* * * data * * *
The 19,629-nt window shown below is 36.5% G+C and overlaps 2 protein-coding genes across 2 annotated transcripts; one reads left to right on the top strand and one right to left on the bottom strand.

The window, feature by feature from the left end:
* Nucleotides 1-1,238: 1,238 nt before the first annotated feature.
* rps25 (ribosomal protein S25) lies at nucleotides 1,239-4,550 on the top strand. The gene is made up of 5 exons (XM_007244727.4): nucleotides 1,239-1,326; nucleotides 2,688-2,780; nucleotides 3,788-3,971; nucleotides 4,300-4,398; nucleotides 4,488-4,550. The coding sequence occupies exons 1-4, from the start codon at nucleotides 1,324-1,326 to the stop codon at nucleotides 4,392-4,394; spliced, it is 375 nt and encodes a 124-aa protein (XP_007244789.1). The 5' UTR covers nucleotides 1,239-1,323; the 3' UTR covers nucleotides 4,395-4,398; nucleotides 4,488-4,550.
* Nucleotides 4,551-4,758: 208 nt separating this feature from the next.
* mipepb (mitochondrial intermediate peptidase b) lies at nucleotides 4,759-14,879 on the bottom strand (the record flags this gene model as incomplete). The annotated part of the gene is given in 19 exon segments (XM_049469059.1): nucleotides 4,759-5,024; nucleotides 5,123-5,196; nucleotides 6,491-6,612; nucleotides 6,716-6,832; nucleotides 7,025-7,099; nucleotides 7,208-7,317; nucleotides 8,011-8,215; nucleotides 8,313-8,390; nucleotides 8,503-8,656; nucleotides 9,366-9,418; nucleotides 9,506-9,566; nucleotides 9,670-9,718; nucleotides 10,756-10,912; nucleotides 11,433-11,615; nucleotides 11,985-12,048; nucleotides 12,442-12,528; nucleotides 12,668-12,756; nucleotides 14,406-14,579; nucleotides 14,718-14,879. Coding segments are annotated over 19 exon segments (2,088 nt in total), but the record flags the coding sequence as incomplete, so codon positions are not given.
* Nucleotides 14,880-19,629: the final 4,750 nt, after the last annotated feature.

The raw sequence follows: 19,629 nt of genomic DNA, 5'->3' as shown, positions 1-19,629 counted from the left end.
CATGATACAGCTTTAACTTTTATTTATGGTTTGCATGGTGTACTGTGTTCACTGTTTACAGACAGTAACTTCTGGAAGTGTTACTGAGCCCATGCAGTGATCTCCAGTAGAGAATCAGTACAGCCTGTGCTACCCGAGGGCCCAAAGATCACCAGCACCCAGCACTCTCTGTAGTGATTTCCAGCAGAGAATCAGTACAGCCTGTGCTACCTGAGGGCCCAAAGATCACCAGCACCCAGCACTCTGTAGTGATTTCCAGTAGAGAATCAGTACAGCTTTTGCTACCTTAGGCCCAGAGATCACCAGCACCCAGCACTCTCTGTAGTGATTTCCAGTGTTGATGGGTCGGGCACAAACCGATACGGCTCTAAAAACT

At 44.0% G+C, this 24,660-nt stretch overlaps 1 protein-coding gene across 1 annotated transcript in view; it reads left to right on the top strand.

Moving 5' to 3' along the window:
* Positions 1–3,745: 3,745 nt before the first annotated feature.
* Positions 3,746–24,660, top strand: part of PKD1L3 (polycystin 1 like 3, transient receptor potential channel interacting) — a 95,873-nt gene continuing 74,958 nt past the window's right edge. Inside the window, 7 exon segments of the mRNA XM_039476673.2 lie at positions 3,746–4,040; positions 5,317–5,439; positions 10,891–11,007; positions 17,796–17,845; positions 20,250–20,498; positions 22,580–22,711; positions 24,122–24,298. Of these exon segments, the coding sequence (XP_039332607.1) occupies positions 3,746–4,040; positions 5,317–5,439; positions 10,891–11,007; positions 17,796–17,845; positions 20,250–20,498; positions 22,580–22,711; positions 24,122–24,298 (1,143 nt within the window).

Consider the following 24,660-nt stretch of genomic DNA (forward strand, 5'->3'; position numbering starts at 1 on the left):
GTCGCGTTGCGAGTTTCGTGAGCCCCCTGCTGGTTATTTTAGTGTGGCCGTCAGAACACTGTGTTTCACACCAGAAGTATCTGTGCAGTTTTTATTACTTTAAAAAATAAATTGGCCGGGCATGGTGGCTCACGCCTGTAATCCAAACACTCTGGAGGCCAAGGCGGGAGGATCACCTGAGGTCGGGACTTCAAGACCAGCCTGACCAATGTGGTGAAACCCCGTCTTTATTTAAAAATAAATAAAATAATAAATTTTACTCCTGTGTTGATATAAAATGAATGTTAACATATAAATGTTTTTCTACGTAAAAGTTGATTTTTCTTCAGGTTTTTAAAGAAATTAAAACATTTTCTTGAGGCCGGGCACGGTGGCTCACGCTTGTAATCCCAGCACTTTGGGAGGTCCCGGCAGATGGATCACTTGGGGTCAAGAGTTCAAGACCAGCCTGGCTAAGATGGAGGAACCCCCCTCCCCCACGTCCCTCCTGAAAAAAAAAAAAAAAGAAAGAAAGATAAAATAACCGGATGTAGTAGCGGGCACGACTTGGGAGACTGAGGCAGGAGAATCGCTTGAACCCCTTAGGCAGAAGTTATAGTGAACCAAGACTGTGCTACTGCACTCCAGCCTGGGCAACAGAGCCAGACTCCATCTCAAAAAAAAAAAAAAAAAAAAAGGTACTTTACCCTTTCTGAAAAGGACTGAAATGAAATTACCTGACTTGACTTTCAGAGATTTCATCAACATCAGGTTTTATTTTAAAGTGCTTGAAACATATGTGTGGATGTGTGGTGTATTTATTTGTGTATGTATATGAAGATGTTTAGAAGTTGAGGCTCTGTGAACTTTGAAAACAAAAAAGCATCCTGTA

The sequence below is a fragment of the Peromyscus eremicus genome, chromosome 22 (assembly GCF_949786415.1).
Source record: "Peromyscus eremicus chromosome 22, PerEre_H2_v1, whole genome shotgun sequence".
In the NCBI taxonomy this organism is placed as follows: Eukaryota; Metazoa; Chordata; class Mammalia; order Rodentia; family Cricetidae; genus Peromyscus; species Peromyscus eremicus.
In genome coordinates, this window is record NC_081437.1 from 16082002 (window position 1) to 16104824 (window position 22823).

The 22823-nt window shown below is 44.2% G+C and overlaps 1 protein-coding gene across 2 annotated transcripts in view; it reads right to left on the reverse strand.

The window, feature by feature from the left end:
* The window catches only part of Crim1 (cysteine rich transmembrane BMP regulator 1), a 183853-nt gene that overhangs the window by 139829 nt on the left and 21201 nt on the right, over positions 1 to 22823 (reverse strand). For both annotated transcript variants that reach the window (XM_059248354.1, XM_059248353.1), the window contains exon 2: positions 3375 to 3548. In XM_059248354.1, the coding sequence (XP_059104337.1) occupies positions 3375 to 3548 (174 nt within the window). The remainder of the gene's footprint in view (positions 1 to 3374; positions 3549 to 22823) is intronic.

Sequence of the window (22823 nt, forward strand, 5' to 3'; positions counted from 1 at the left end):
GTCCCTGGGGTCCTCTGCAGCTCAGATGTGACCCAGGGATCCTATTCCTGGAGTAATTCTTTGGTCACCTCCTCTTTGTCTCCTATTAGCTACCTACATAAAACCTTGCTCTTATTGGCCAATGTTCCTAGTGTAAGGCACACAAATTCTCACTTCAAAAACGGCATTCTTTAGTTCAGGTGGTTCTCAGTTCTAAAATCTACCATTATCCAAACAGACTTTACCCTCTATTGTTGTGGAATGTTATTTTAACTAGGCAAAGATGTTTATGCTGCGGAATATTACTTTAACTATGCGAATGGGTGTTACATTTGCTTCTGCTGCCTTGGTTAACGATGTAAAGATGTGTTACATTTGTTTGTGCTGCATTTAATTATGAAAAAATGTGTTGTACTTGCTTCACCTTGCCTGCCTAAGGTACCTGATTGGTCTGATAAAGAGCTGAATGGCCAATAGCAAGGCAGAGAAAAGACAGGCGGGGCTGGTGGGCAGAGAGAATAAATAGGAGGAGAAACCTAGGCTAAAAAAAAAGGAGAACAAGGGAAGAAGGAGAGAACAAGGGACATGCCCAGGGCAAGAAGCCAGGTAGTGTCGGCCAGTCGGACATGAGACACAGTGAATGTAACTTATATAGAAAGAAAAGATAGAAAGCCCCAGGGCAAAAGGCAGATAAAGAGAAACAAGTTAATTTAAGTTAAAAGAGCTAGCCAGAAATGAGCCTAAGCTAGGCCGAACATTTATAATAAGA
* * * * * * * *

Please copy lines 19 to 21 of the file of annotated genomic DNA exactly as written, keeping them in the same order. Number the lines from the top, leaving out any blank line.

In genome coordinates, this window is record NC_081437.1 from 16082002 (window position 1) to 16104824 (window position 22823).

The 22823-nt window shown below is 44.2% G+C and overlaps 1 protein-coding gene across 2 annotated transcripts in view; it reads right to left on the reverse strand.

The window, feature by feature from the left end: